Coca-Cola said it has invested significantly in its Ballina site, boosting its production and reducing emissions to 2011 levels.
Coca-Cola’s Mayo facility has been recognised by the World Economic Forum (WEF) as one of the world’s most advanced manufacturers.
The site – formerly known as Ballina Beverages – has been admitted to the WEF’s Global Lighthouse Network. This is a platform that recognises manufacturers that are leading the way in “fourth industrial revolution technologies” such as AI, robotics and cloud computing.
The announcement comes following years of investment by Coca-Cola to upgrade its Mayo facility. The company said it primarily invested in IT infrastructure, advanced technology and a staff training programme.
The soft-drinks company said the digital transformation of the site has led to a 6.8pc increase in production in three years and an energy reduction of 29pc, bringing the site’s emissions back to 2011 levels.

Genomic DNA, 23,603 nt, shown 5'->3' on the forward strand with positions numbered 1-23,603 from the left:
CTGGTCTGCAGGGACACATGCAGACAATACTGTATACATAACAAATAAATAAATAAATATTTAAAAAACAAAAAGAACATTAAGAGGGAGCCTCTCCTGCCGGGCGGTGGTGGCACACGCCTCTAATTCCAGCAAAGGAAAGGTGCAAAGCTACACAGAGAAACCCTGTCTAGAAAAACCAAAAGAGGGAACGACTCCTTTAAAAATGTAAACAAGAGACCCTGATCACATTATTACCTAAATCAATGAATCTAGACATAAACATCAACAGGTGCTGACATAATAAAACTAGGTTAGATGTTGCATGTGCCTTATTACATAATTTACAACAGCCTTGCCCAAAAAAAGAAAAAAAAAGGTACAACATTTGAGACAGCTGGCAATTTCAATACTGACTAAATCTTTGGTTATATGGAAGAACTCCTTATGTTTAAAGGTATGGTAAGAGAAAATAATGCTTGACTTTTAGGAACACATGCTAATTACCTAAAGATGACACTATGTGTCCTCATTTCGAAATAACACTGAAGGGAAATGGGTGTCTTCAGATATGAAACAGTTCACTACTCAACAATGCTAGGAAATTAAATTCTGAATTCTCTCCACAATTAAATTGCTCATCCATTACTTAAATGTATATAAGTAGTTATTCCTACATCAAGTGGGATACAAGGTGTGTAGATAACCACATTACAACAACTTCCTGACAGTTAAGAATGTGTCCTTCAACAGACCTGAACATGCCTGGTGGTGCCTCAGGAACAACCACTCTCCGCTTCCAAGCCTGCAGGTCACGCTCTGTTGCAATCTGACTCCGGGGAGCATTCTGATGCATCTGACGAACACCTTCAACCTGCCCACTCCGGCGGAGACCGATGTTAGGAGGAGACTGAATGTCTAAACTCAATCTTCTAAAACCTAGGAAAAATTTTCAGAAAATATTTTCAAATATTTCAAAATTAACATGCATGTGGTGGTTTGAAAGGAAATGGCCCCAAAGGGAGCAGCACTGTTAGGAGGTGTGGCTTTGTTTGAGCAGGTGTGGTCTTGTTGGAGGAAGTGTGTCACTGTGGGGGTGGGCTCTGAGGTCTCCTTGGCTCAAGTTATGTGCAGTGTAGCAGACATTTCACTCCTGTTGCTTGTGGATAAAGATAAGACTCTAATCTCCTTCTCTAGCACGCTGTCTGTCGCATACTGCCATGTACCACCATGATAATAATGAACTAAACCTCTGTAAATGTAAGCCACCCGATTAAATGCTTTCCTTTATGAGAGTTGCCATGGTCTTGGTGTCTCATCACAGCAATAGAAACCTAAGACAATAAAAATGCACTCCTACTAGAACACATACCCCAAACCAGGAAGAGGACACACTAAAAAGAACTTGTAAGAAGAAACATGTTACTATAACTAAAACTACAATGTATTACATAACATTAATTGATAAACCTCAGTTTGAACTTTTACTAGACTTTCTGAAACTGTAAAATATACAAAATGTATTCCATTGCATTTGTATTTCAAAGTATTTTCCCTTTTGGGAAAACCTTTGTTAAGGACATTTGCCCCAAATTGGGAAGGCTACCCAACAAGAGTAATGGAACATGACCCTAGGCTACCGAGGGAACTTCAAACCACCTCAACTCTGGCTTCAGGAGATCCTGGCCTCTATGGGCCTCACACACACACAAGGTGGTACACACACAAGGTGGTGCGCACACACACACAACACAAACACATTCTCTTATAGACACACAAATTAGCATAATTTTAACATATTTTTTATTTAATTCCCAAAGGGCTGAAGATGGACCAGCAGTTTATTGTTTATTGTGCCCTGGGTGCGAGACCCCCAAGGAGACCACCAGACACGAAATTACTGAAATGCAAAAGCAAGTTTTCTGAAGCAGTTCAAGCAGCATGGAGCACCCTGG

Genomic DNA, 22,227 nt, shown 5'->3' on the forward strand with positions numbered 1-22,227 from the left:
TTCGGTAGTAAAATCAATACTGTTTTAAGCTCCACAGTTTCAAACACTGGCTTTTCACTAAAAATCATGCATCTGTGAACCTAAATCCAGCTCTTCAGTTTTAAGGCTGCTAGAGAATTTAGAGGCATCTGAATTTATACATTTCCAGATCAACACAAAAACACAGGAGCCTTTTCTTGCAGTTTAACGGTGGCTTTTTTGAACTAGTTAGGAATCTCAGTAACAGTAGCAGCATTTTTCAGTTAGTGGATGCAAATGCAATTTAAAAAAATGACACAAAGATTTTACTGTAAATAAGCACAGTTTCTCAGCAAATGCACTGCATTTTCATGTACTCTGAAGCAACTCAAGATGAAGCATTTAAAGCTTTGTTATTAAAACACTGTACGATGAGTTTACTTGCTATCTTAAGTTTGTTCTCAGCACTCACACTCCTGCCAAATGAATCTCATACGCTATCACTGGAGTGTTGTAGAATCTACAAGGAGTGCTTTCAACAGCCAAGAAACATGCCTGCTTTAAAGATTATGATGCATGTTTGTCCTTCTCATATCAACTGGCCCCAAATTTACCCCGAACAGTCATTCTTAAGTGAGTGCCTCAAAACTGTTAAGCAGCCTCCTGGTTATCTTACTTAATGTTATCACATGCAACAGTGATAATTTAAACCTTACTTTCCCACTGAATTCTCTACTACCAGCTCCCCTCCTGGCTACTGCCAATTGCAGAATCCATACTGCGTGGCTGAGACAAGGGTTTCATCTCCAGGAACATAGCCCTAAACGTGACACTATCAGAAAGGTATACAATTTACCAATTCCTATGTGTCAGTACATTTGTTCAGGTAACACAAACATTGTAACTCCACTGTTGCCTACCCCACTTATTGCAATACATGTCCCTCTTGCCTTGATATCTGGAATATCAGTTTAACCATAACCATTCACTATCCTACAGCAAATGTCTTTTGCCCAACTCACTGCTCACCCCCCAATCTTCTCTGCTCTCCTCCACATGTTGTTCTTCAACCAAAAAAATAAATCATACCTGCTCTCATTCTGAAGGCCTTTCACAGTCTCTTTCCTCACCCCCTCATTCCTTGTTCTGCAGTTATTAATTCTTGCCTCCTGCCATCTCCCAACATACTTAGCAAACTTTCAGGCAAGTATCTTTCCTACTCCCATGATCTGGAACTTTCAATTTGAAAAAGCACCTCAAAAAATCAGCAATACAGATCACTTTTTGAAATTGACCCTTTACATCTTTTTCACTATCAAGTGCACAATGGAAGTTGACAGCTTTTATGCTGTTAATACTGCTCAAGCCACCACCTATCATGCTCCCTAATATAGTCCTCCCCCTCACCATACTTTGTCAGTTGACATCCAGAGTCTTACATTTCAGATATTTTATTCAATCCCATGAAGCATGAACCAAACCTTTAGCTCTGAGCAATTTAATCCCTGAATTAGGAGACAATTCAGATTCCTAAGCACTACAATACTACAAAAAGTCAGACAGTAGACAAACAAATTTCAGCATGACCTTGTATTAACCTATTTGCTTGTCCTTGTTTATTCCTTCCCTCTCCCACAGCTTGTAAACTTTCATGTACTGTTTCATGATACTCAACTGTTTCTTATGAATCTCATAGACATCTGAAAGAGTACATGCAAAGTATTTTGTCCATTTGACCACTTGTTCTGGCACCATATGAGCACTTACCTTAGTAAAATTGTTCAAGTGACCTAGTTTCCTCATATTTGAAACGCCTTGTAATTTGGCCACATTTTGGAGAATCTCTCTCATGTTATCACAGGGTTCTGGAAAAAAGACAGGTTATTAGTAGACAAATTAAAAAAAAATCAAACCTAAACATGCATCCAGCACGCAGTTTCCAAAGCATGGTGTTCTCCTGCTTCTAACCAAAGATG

The company also said there has been a significant reduction in costs along with productivity increases. The Ballina team now shares its expertise with colleagues in similar Coca-Cola sites worldwide.
Coca-Cola VP of commercial product supply Iain McLaughlin said joining the network shows the importance of the Ballina site in “leading our production globally and marks the next stage of our exciting journey here in Ireland”.
“Since our first investment over 70 years ago, Ireland has become a key location for Coca-Cola with sites at Ballina, Wexford and offices in Dublin and Drogheda,” McLaughlin said.
Coca-Cola established the Ballina facility 22 years ago and it has grown to become a significant employer for the county with more than 400 staff. The facility also uses the services of multiple contracting companies that employ a further 80 people at the Killala Road Facility, according to Mayo County Council.
Francisco Betti, WEF head of advanced manufacturing and value chains, said companies in the lighthouse network are achieving “double-digit impact on throughput, costs and lead times” by implementing advanced technologies.
“Lighthouses are demonstrating how to scale advanced technologies across entire manufacturing networks and beyond, towards suppliers and customers or new functions, such as procurement, logistics, and research and development,” Betti said.
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